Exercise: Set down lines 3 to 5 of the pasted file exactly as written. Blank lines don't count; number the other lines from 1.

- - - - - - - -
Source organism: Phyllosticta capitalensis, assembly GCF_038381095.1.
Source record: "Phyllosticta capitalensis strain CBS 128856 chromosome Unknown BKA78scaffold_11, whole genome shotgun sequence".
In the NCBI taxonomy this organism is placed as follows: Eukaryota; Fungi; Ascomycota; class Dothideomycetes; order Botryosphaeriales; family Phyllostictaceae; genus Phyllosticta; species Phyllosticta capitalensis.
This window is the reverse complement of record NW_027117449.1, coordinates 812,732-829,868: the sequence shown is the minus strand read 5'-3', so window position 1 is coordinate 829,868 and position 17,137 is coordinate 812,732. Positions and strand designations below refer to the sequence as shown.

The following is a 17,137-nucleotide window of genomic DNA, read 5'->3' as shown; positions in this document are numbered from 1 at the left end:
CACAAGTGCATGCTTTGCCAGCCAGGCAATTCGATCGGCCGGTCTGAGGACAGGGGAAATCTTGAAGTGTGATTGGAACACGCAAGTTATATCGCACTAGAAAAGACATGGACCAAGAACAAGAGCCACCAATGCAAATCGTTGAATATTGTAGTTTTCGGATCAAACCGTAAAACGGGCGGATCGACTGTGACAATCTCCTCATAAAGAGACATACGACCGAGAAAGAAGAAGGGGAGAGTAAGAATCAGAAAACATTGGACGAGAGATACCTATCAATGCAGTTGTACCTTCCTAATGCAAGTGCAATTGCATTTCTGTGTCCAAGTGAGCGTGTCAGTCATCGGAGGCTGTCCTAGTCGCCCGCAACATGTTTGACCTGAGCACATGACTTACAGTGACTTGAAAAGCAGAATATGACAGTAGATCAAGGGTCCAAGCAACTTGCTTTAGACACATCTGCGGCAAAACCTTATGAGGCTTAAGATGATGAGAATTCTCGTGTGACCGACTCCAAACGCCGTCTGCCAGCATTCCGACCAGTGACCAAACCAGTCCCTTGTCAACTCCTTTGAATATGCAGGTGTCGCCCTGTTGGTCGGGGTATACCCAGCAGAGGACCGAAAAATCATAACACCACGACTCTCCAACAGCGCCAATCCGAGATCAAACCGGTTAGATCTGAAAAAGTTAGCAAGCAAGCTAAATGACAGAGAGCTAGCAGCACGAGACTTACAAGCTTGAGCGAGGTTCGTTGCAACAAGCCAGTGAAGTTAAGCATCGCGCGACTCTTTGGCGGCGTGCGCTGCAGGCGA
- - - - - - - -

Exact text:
In the NCBI taxonomy this organism is placed as follows: Eukaryota; Fungi; Ascomycota; class Dothideomycetes; order Botryosphaeriales; family Phyllostictaceae; genus Phyllosticta; species Phyllosticta capitalensis.
This window is the reverse complement of record NW_027117449.1, coordinates 812,732-829,868: the sequence shown is the minus strand read 5'-3', so window position 1 is coordinate 829,868 and position 17,137 is coordinate 812,732. Positions and strand designations below refer to the sequence as shown.

The following is a 17,137-nucleotide window of genomic DNA, read 5'->3' as shown; positions in this document are numbered from 1 at the left end: